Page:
So long as you’re regularly spending time together, discussing the details and working towards a common goal, you’ll end up building intimacy and connection through the process, which is what it’s all about.
Again, this seems obvious, but all the experts agree that showing respect for your partner and your relationship is a critical component of any healthy relationship.
Melissa Ferrari, a psychotherapist and relationship expert, says, "The most important thing in a healthy relationship is to always put your relationship first, to be there for each other and to support each other – to always have each other’s back, both privately and publicly."
Relationship coach Renee Brown says respect in relationships can be found in bringing equal value to a relationship.
"I see this as a really great attribute to have where both people really respect what each other brings to the relationship," she explains.
When it comes to what not to do to build respect in relationships, Tamara says showing contempt can be one of the most damaging behaviours as she explains, "Most people don't realise this, but there is quite clear research showing contempt in a marriage is a predictor for divorce. So really watch how you treat the other person."
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According to the experts, socialising together as a couple is a great way to see your partner through other people’s eyes. When we socialise, we’re usually in good spirits, which have a habit of making everyone seem more appealing.
It also gives you the opportunity to see your partner outside your daily domestic situations, which brings a fresh perspective to your relationship.
Jay explains further, "Research and interviews by the University of Maryland found that healthy couple friendships have the potential to make relationships more exciting and more fulfilling by increasing attraction, providing a greater understanding of men and women in general… and allowing partners to observe the way other couples interact and negotiate differences."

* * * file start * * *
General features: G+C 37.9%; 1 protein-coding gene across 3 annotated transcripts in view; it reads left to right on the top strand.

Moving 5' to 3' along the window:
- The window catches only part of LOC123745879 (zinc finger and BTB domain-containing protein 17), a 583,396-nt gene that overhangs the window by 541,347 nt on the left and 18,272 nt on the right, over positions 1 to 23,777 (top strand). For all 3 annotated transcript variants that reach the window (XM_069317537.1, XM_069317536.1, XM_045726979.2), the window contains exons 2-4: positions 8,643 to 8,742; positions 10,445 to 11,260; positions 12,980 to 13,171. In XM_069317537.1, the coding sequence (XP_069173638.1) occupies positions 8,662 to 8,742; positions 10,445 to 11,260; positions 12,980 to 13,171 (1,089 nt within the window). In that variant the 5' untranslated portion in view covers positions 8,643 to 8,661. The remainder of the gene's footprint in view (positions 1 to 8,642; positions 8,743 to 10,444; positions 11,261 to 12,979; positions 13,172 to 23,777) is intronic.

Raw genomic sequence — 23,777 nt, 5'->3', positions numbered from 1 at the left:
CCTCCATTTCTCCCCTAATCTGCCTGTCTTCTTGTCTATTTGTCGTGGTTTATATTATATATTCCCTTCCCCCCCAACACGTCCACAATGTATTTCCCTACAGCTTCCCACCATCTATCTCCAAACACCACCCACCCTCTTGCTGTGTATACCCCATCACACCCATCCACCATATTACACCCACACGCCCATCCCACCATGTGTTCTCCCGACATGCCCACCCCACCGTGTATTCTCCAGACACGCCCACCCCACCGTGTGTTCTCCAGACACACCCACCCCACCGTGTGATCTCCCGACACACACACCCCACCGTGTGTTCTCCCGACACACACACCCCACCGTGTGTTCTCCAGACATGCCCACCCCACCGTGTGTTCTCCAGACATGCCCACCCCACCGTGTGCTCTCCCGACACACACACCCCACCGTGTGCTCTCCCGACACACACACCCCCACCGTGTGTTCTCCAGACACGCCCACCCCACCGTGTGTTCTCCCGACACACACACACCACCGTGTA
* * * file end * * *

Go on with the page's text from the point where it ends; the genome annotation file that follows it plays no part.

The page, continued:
Whilst romantic relationships and weekly schedules might not seem like the most likely of pairings, regular meetings ensure you’re making good on one fundamental of all healthy relationships: communication.
Psychotherapist and clinical social worker Marcia Naomi Berger suggests couples hold weekly 'marriage meetings' and talk through a set agenda that covers:
Expressing appreciation – notice the small (and big) things your partner does and actively show your gratitude for them.
Coordinating chores – aka the 'business part of the meeting' where you talk through what needs to be done, when it needs to be done, and who’s going to do it.
Planning for good times – firm up your next date night, holiday or activities (either individually, as a family or with friends).
Resolving problems – each person can bring a maximum of two issues or challenges they’re having to discuss each week.
Of course, the same principle applies whether you're married or not and you can obviously call your meeting whatever the hell you like. The main thing is you’re putting aside 30 minutes (or less) per week to connect uninterrupted to build intimacy and create an environment to openly resolve conflict, and really, who doesn’t want that?
Ultimately, with relationships, knowing what you want from it is always going to be one of the healthiest things you can do, and that starts on an individual level.
As Renee says, "I always say to my couples that you have the power to design your own relationship for you and not every relationship has to look the same. So sitting down and really identifying what you want from yourself and from your partner is probably the best way to go about creating healthy relationships."
What are some healthy habits you’ve introduced into your relationship and how do you find they help? Let us know in the comments below.
Emily McGrorey is a full-time reader, part-time procrastinator, freelance writer, casual Pilates student and eternal aspiring author. You can follow her on Instagram here.
Feature Image: Canva.